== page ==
MY FAMILY New page Button text 2 Button text 3 Button text 4 Button text 5 Button text 6
my pride
I expect most of those that visit these pages might wonder at how anyone could ever have put up with me. True I might have some attractive points but I will readily admit that I am hard to live with. Forget the toilet seat, my attention span is the problem. All the girls I’ve ever loved have had to share me with my passions and that intense concentration that distracts me from their needs. So it is a source of wonder that one even managed to put up with me for danged near … no lets just say over twenty-five years and spare both of us the age thing. Linda, the mother of my three sons, would have been called a saint but for her assertive nature which managed to keep me under some sort of control and helped her survive being the sole female in a house of males, and very boisterous active ones at that. I have to pay tribute to someone who played goal in ice-hockey when she’d rather have had someone to take to ballet lessons, who handled the bone-breaking and gashes that accompanied the raising of sons and helped instill in them the values of good citizenship despite their father’s waywardness.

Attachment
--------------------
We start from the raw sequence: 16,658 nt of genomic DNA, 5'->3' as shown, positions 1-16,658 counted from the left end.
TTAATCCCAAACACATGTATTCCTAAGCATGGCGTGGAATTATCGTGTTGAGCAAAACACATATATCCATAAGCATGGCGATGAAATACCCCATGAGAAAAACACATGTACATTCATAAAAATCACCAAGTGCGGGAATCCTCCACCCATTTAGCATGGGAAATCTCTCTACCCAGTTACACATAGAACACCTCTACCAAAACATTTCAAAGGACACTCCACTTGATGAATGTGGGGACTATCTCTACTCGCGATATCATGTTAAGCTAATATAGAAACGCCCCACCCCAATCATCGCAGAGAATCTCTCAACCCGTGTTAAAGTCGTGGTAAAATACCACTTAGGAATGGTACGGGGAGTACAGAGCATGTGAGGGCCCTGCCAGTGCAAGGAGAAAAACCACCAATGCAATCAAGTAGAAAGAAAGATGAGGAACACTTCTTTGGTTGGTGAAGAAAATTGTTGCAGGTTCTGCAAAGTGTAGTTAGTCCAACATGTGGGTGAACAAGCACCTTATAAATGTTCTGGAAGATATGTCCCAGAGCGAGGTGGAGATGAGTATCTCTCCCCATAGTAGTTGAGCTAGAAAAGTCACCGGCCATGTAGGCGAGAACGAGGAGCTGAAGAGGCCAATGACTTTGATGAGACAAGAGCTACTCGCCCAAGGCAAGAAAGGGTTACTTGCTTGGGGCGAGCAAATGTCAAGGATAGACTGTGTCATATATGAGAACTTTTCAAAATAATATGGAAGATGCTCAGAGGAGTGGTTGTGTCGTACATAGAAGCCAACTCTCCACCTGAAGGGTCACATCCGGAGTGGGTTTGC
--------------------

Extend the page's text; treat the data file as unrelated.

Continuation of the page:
I met Linda in Norway where she was skiing. I, on the other hand, was learning how to live in a snow hole and other winter survival techniques. I found her the most beautiful woman I’d ever met and her warm hotel room was just an added bonus. After she’d left, I wasn’t able to get her out of my thoughts and started writing to her; one or more letters every day. Unfortunately she lived in America and that